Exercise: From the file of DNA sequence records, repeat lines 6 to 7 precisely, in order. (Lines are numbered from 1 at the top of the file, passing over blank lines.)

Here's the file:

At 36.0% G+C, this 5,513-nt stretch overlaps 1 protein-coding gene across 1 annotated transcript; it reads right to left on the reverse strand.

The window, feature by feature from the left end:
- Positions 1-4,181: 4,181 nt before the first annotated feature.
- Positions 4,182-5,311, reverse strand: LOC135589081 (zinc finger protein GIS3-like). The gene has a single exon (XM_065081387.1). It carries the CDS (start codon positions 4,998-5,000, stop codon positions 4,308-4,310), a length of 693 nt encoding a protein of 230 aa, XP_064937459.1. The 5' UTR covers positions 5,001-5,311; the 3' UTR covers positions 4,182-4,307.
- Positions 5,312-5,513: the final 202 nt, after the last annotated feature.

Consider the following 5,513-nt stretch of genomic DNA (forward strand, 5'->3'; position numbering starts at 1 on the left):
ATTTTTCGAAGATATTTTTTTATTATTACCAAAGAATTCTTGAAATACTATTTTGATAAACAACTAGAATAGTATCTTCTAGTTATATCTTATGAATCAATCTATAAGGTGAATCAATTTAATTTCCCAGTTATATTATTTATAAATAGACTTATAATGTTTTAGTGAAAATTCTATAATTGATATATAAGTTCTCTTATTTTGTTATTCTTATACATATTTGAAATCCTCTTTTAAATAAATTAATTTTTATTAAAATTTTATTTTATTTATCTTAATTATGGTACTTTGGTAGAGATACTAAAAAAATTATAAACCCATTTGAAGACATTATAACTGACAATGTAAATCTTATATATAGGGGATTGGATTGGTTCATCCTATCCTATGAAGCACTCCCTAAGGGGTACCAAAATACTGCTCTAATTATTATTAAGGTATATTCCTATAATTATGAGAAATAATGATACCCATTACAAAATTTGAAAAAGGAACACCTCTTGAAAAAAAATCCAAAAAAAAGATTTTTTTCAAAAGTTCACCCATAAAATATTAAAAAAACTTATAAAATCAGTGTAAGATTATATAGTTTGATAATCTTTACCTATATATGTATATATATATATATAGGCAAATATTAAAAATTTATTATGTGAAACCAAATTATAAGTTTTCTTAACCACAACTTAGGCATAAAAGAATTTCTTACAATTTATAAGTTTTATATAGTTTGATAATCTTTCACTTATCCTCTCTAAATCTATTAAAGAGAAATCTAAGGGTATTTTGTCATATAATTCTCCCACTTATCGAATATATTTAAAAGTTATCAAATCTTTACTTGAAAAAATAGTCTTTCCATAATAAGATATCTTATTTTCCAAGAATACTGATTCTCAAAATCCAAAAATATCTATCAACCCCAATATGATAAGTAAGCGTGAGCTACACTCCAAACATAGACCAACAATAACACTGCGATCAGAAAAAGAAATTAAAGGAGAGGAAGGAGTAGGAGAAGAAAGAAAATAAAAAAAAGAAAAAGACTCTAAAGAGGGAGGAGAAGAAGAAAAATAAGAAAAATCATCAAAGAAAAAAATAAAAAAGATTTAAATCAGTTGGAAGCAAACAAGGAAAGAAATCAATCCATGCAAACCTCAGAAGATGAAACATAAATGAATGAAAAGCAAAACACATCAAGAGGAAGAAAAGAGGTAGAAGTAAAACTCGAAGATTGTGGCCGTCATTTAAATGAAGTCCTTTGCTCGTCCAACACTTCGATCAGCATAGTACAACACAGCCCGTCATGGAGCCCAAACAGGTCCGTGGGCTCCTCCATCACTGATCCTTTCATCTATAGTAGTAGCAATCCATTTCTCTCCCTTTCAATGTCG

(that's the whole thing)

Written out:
Consider the following 5,513-nt stretch of genomic DNA (forward strand, 5'->3'; position numbering starts at 1 on the left):
ATTTTTCGAAGATATTTTTTTATTATTACCAAAGAATTCTTGAAATACTATTTTGATAAACAACTAGAATAGTATCTTCTAGTTATATCTTATGAATCAATCTATAAGGTGAATCAATTTAATTTCCCAGTTATATTATTTATAAATAGACTTATAATGTTTTAGTGAAAATTCTATAATTGATATATAAGTTCTCTTATTTTGTTATTCTTATACATATTTGAAATCCTCTTTTAAATAAATTAATTTTTATTAAAATTTTATTTTATTTATCTTAATTATGGTACTTTGGTAGAGATACTAAAAAAATTATAAACCCATTTGAAGACATTATAACTGACAATGTAAATCTTATATATAGGGGATTGGATTGGTTCATCCTATCCTATGAAGCACTCCCTAAGGGGTACCAAAATACTGCTCTAATTATTATTAAGGTATATTCCTATAATTATGAGAAATAATGATACCCATTACAAAATTTGAAAAAGGAACACCTCTTGAAAAAAAATCCAAAAAAAAGATTTTTTTCAAAAGTTCACCCATAAAATATTAAAAAAACTTATAAAATCAGTGTAAGATTATATAGTTTGATAATCTTTACCTATATATGTATATATATATATATAGGCAAATATTAAAAATTTATTATGTGAAACCAAATTATAAGTTTTCTTAACCACAACTTAGGCATAAAAGAATTTCTTACAATTTATAAGTTTTATATAGTTTGATAATCTTTCACTTATCCTCTCTAAATCTATTAAAGAGAAATCTAAGGGTATTTTGTCATATAATTCTCCCACTTATCGAATATATTTAAAAGTTATCAAATCTTTACTTGAAAAAATAGTCTTTCCATAATAAGATATCTTATTTTCCAAGAATACTGATTCTCAAAATCCAAAAATATCTATCAACCCCAATATGATAAGTAAGCGTGAGCTACACTCCAAACATAGACCAACAATAACACTGCGATCAGAAAAAGAAATTAAAGGAGAGGAAGGAGTAGGAGAAGAAAGAAAATAAAAAAAAGAAAAAGACTCTAAAGAGGGAGGAGAAGAAGAAAAATAAGAAAAATCATCAAAGAAAAAAATAAAAAAGATTTAAATCAGTTGGAAGCAAACAAGGAAAGAAATCAATCCATGCAAACCTCAGAAGATGAAACATAAATGAATGAAAAGCAAAACACATCAAGAGGAAGAAAAGAGGTAGAAGTAAAACTCGAAGATTGTGGCCGTCATTTAAATGAAGTCCTTTGCTCGTCCAACACTTCGATCAGCATAGTACAACACAGCCCGTCATGGAGCCCAAACAGGTCCGTGGGCTCCTCCATCACTGATCCTTTCATCTATAGTAGTAGCAATCCATTTCTCTCCCTTTCAATGTCG